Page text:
No Brainer ( The Darcy Walker Series #2) (52 page)

It was Friday evening, and vacation was all but over. Cisco had been returned to Hank, Lola was turning state’s evidence, and the Medinas weren’t hiding out in nearby Ocala anymore. I got to see Cisco for a few moments this afternoon, and what the heck, I added another brother to my clan. He was a brainy little man and said he held onto what he knew was true … his family loved him, and they’d find him.

Lola was allowed to speak with him once during his captivity, but it had been so disturbing, Eleanor cut the call short—unfortunately, it never grew into another occurrence. Lola was always told she had “one last game,” but Eleanor’s greed for the win couldn’t be sated, and Lola, unfortunately, trusted no one enough to confide in them.

Cisco ended our meeting by interviewing me on my likes and dislikes, bound and determined to tell me how he’d survived. This dark, eerie feeling descended on me while he’d spoke, as if someone skipped across my premature grave, and I’d one day need his words to survive. I shook off the thought, convincing myself that my imagination—once again—operated in the Grimms’ Fairytale world.

Needing to find my other half, I rolled my luggage to the front door, peeking in each room along the way. The bulk of the family partied poolside, along with Paddy and some other badges that were friends of Lincoln’s. No Dylan was in sight. I felt a nagging pang of imbalance and loneliness. If I had to think about it, he was the one element in my universe that remained as essential as air and water. He made my life easier, he made me feel blessed, he made me feel special when there really wasn’t anything to feel special about.

Thank God
, I thought, that occasionally Dylan was just downright dumb.

Migrating toward his room, I found the french doors wide open with Dylan sitting in the grass, relaxing back on his elbows, watching and drinking in the sunset.

Dylan looked like …
, I sighed: plain gray t-shirt, red athletic shorts, long, muscular legs, and barefoot. As a cool breeze blew through his raven-black hair, he closed his eyes—like he drank in the last bit of daylight in what had been a record high 103 degrees.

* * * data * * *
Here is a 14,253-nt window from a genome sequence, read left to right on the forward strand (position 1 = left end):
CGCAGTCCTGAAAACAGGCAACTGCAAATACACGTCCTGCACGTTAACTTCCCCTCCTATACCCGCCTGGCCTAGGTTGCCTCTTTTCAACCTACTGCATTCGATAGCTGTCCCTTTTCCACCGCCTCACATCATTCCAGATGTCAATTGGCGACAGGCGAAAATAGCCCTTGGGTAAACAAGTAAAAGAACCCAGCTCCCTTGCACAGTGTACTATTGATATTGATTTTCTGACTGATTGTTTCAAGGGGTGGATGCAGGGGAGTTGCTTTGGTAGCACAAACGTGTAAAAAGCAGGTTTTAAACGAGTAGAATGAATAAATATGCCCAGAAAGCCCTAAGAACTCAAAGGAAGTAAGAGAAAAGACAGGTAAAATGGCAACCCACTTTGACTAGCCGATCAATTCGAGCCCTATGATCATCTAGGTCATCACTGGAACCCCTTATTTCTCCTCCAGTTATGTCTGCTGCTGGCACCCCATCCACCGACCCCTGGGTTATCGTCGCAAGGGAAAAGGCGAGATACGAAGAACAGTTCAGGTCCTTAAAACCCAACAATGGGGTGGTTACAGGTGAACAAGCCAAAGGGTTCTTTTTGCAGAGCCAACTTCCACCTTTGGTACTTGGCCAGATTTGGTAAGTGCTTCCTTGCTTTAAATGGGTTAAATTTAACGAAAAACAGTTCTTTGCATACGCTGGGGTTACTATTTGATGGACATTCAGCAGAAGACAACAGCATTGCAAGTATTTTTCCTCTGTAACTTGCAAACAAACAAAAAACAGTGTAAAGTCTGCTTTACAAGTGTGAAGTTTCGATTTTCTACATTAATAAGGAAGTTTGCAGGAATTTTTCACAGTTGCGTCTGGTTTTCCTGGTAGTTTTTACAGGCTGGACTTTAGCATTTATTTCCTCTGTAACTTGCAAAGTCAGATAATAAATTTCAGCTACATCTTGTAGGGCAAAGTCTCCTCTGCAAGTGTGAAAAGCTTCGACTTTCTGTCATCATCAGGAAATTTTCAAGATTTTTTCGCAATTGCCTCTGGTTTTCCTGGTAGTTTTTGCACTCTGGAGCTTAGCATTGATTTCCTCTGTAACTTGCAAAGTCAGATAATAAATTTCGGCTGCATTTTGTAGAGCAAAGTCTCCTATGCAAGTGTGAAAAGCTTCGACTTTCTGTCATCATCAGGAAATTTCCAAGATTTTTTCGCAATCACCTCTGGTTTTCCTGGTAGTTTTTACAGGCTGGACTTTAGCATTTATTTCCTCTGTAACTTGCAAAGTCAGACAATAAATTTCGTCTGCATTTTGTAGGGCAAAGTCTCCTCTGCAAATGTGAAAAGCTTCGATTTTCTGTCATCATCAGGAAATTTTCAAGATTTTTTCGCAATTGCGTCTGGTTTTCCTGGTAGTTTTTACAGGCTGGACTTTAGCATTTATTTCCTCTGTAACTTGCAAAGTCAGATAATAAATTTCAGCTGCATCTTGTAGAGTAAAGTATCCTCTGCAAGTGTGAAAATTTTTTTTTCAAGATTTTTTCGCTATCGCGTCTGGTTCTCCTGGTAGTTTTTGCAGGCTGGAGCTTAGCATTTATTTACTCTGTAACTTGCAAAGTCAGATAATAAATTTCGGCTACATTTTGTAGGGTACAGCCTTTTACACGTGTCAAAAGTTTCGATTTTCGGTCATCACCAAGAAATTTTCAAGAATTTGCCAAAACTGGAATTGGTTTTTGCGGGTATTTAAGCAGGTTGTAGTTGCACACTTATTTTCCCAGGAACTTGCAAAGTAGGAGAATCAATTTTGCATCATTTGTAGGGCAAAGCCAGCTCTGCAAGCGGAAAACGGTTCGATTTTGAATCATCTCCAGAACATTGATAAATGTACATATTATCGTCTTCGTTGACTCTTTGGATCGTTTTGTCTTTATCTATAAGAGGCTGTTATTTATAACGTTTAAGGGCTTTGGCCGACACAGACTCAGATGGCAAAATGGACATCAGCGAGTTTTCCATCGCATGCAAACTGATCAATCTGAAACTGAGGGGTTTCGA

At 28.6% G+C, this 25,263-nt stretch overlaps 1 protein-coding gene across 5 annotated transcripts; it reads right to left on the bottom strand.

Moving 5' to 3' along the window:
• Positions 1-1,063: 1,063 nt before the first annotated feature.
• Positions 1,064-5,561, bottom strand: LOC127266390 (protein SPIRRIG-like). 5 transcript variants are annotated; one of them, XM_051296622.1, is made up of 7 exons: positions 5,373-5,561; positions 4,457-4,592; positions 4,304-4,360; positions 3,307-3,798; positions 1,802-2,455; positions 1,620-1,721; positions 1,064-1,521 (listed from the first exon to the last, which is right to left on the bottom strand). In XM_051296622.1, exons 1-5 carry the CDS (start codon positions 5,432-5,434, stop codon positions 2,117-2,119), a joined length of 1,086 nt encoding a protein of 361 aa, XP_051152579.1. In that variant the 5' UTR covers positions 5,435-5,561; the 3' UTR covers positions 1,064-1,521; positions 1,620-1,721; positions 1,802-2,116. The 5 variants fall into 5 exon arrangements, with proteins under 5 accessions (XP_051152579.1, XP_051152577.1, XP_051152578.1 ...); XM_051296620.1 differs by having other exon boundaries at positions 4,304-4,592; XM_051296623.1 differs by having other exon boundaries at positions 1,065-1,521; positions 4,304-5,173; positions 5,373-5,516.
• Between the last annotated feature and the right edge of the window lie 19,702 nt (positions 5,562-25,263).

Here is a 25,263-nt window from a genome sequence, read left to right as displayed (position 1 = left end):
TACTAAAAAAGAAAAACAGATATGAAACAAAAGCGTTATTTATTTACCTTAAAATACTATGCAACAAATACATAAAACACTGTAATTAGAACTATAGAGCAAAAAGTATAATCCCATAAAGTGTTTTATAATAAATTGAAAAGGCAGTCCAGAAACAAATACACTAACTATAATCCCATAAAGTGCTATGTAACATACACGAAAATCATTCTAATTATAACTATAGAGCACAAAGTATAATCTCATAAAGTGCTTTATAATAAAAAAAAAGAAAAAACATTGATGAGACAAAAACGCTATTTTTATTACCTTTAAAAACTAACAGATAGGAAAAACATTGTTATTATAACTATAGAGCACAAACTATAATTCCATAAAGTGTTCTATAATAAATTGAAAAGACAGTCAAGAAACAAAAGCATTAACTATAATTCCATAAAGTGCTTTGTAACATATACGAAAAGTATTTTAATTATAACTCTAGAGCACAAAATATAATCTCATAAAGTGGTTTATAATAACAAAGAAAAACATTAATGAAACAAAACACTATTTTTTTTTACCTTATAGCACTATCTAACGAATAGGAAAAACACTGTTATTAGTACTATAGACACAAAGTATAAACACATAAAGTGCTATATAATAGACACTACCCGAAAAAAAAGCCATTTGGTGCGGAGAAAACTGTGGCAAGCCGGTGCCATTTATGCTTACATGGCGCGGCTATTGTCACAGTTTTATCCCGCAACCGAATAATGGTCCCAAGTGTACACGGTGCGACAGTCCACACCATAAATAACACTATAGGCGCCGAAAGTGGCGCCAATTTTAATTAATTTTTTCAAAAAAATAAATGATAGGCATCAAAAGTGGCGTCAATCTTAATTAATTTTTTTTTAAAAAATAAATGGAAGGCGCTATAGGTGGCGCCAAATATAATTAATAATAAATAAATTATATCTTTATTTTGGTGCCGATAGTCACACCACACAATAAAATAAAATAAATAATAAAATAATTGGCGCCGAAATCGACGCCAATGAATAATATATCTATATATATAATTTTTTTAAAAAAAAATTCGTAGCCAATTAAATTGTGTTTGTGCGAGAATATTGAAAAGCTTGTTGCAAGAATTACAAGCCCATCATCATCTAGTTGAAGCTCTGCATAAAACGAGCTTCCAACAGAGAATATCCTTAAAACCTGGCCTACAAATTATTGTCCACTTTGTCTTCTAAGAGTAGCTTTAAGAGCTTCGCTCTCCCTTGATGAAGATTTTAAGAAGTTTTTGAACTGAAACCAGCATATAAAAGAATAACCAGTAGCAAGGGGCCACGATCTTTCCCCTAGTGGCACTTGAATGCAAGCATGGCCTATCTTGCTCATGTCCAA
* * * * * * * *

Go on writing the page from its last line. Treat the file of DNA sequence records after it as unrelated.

I rested against the doors, reflecting on our relationship. The last thing I’d ever want would be to jeopardize what we had together—even if it sometimes seemed unidentifiable. Would a relationship with Kyd—or a relationship with anyone—jeopardize or place a strain on it?

It would … by God, it would.

“Come sit with me, Darc,” he murmured, not turning around or opening his eyes.

“How’d you know?” I laughed. Dylan rose up, still not turning, tapping the space next to him.

“I’ll never need anything or anyone to point me in your direction. I always …
feel you

Walking outside, I let the grass swim and plunge deeply between my toes. Inching up behind him, I dropped down, molded myself to his back, my arms and legs wrapping around his waist. “I love you,” I whispered into his neck.

Dylan leaned into me and reached back, sliding the fingers of his left hand through my hair. “Always,” he murmured. “I swear, sweetheart, it will forever be
, and I’m so,
” he paused, breathing deep, “proud of you.”

Dylan’s voice pulsed about an octave deeper than everyone else’s, but when he spoke, it always rang soft and soothing. For a brief moment, it almost lulled me to sleep. I’d never truly felt proud of myself. Not really. My mother—how do I phrase this, “went away”—when I was nine. Working through that grief was like cutting your fingernails too short. Nothing would feel better until you sucked it up or applied nail lengthener. Trouble was, it had been six years, and I was still working with nubs. Things happened to me then … things no one should have to endure … at least not publicly. My self-esteem plummeted to the lowest depths imaginable as a result. And Dylan? He never left me … he held out his hand and pulled me back.

I whispered, “I miss her, D. Do you think she’d be proud? Did I do the right thing?”

The air went quiet for a few breaths as Dylan collected his thoughts … and probably emotions. Bad memories did that to you, and frankly, he probably tried to gauge whether this would be a good conversation or an A-Bomb of tears. Sometimes, the emotions of my mother struck hard and merciless, and he was left putting the wreckage back together. Others, I could focus on one recollection and smile for days.

“Yes,” he finally said quietly. “Your mother would be unbelievably proud of you. What you did is more than I’ll ever accomplish, Darc. Mothers across the world are thankful for you. You were smart, fearless, and convicted. You can’t teach that. You’re either born with it or granted it by God. So yes,” he paused confidently, “you did the right thing.”